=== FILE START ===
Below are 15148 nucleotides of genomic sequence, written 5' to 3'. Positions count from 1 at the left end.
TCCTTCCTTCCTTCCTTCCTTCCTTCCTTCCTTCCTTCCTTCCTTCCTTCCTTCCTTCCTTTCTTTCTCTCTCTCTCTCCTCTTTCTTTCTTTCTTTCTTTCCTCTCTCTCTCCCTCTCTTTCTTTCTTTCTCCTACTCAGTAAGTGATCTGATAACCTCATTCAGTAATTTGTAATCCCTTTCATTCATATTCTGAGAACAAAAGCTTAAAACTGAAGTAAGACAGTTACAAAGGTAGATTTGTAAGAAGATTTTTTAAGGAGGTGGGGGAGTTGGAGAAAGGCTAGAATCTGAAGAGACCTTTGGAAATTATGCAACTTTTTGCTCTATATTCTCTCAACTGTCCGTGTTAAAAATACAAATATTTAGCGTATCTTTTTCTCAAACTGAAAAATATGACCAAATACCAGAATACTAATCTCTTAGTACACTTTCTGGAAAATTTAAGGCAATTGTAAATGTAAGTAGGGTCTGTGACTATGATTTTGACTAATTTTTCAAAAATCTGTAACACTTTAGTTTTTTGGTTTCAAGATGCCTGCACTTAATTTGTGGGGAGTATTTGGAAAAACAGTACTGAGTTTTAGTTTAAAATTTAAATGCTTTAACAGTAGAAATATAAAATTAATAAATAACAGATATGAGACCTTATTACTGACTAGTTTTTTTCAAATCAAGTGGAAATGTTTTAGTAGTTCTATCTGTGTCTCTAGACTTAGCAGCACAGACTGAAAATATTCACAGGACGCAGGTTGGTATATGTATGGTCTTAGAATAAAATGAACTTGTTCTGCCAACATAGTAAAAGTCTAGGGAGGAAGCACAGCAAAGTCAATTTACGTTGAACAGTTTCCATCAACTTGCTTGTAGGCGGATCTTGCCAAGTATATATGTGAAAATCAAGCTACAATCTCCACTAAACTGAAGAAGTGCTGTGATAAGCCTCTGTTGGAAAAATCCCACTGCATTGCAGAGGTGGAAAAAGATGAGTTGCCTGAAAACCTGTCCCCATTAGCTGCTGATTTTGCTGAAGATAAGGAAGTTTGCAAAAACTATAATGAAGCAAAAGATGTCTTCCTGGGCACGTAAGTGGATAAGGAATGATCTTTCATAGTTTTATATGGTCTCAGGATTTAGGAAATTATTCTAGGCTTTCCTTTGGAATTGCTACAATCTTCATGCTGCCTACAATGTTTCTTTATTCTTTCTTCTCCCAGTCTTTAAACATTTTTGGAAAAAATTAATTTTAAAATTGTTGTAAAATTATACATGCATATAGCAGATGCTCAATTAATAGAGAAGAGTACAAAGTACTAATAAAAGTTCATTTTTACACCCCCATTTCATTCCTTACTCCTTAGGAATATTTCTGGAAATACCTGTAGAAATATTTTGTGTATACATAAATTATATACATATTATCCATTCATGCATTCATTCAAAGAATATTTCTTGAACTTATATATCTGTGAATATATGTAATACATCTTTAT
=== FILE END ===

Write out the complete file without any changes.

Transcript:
Below are 15148 nucleotides of genomic sequence, written 5' to 3'. Positions count from 1 at the left end.
TCCTTCCTTCCTTCCTTCCTTCCTTCCTTCCTTCCTTCCTTCCTTCCTTCCTTCCTTCCTTTCTTTCTCTCTCTCTCTCCTCTTTCTTTCTTTCTTTCTTTCCTCTCTCTCTCCCTCTCTTTCTTTCTTTCTCCTACTCAGTAAGTGATCTGATAACCTCATTCAGTAATTTGTAATCCCTTTCATTCATATTCTGAGAACAAAAGCTTAAAACTGAAGTAAGACAGTTACAAAGGTAGATTTGTAAGAAGATTTTTTAAGGAGGTGGGGGAGTTGGAGAAAGGCTAGAATCTGAAGAGACCTTTGGAAATTATGCAACTTTTTGCTCTATATTCTCTCAACTGTCCGTGTTAAAAATACAAATATTTAGCGTATCTTTTTCTCAAACTGAAAAATATGACCAAATACCAGAATACTAATCTCTTAGTACACTTTCTGGAAAATTTAAGGCAATTGTAAATGTAAGTAGGGTCTGTGACTATGATTTTGACTAATTTTTCAAAAATCTGTAACACTTTAGTTTTTTGGTTTCAAGATGCCTGCACTTAATTTGTGGGGAGTATTTGGAAAAACAGTACTGAGTTTTAGTTTAAAATTTAAATGCTTTAACAGTAGAAATATAAAATTAATAAATAACAGATATGAGACCTTATTACTGACTAGTTTTTTTCAAATCAAGTGGAAATGTTTTAGTAGTTCTATCTGTGTCTCTAGACTTAGCAGCACAGACTGAAAATATTCACAGGACGCAGGTTGGTATATGTATGGTCTTAGAATAAAATGAACTTGTTCTGCCAACATAGTAAAAGTCTAGGGAGGAAGCACAGCAAAGTCAATTTACGTTGAACAGTTTCCATCAACTTGCTTGTAGGCGGATCTTGCCAAGTATATATGTGAAAATCAAGCTACAATCTCCACTAAACTGAAGAAGTGCTGTGATAAGCCTCTGTTGGAAAAATCCCACTGCATTGCAGAGGTGGAAAAAGATGAGTTGCCTGAAAACCTGTCCCCATTAGCTGCTGATTTTGCTGAAGATAAGGAAGTTTGCAAAAACTATAATGAAGCAAAAGATGTCTTCCTGGGCACGTAAGTGGATAAGGAATGATCTTTCATAGTTTTATATGGTCTCAGGATTTAGGAAATTATTCTAGGCTTTCCTTTGGAATTGCTACAATCTTCATGCTGCCTACAATGTTTCTTTATTCTTTCTTCTCCCAGTCTTTAAACATTTTTGGAAAAAATTAATTTTAAAATTGTTGTAAAATTATACATGCATATAGCAGATGCTCAATTAATAGAGAAGAGTACAAAGTACTAATAAAAGTTCATTTTTACACCCCCATTTCATTCCTTACTCCTTAGGAATATTTCTGGAAATACCTGTAGAAATATTTTGTGTATACATAAATTATATACATATTATCCATTCATGCATTCATTCAAAGAATATTTCTTGAACTTATATATCTGTGAATATATGTAATACATCTTTAT